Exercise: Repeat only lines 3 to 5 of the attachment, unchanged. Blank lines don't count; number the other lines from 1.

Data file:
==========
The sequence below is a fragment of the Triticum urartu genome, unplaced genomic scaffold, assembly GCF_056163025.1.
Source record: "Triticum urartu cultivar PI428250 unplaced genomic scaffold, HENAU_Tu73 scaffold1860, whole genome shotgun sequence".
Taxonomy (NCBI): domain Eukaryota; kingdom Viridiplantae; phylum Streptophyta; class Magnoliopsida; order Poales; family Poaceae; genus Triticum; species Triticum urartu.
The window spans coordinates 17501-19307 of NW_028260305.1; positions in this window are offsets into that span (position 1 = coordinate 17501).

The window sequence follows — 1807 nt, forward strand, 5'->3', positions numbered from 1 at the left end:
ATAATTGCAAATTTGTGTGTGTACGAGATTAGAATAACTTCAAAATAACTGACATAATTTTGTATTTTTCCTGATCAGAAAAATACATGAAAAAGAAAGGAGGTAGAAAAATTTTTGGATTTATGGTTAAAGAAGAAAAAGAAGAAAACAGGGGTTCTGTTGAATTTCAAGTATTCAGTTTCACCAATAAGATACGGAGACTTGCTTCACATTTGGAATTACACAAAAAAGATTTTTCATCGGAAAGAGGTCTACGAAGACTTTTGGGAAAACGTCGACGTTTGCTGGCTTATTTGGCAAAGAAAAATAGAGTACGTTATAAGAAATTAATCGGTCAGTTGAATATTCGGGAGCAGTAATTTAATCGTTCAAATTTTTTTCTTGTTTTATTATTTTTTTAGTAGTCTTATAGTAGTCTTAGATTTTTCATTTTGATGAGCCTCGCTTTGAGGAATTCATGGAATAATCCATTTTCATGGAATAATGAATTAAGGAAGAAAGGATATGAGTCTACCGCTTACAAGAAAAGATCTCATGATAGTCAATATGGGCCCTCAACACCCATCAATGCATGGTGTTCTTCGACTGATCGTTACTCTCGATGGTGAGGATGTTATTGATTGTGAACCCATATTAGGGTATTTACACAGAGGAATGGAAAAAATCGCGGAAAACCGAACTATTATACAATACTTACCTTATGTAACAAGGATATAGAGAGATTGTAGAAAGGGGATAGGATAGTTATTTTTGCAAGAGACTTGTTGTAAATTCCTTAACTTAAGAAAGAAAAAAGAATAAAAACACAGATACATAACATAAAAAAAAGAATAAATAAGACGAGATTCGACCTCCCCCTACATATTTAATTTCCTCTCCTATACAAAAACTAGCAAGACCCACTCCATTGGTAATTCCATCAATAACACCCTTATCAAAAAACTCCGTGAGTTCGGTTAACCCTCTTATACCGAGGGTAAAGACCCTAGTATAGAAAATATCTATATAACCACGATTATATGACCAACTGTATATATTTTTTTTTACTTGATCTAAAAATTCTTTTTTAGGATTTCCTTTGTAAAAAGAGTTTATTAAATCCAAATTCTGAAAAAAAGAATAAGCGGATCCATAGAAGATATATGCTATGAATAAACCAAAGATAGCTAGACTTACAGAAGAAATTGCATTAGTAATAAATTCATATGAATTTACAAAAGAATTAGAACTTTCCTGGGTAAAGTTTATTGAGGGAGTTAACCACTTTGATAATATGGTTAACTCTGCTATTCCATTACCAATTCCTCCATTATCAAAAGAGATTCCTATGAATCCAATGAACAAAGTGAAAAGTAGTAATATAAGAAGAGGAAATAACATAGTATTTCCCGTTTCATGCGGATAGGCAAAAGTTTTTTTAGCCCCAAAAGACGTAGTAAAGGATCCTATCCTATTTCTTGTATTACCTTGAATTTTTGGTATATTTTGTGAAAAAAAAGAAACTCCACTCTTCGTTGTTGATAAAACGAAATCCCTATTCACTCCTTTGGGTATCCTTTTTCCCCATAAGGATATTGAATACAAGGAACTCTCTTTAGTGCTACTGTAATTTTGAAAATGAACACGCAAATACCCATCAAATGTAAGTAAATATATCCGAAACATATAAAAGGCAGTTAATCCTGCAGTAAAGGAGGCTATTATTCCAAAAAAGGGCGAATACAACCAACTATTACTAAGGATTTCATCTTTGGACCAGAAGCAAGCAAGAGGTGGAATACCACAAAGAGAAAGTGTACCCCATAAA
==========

Taxonomy (NCBI): domain Eukaryota; kingdom Viridiplantae; phylum Streptophyta; class Magnoliopsida; order Poales; family Poaceae; genus Triticum; species Triticum urartu.
The window spans coordinates 17501-19307 of NW_028260305.1; positions in this window are offsets into that span (position 1 = coordinate 17501).

The window sequence follows — 1807 nt, forward strand, 5'->3', positions numbered from 1 at the left end: